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June 1950

EFFECTS OF INANITION ON THE CENTRAL NERVOUS SYSTEMAn Experimental Study on the Guinea Pig

Author Affiliations

PHILADELPHIA

From the Department of Anatomy, University of Pennsylvania School of Medicine.

Arch NeurPsych. 1950;63(6):918-927. doi:10.1001/archneurpsyc.1950.02310240077004
Abstract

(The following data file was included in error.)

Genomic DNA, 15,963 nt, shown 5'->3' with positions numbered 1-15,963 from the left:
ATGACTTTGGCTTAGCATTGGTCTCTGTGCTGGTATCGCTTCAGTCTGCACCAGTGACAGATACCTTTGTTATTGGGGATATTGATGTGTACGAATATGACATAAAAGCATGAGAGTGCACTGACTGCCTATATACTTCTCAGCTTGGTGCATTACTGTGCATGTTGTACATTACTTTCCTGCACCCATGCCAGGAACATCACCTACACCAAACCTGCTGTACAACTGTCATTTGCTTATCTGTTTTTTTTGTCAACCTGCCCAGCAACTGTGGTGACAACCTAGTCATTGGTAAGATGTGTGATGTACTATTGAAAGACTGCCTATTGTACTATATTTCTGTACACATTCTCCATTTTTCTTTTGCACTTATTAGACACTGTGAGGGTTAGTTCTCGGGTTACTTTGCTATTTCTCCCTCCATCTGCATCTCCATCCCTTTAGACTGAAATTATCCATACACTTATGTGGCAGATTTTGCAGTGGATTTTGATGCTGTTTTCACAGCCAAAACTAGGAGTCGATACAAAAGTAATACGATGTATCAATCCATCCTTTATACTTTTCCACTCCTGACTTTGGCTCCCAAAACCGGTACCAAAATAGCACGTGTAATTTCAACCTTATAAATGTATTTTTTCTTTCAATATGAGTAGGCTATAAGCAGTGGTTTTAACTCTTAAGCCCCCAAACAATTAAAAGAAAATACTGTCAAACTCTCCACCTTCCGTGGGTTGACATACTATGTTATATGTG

THE SUBJECT of inanition in relation to growth and structure was reviewed by Jackson1 in 1925. Since that time few investigators2 have concerned themselves with the possible effects of starvation on nerve cells in animals and in man. From the literature it is impossible to formulate a clear picture of the effects produced by starvation. The studies of recent, as well as earlier, writers3 lack uniformity, and results in experimental animals have been inconsistent. A similar criticism applies to other conditions, such as the effects of anoxia, fatigue, electric shock and chemical poisons. Results in some of the earlier studies of inanition are difficult to evaluate because the methods used were inadequately described. Other reports have dealt with only one animal, or with only a few sections of one brain. A few articles have been entirely speculative. To what extent the brain may suffer from severe inanition

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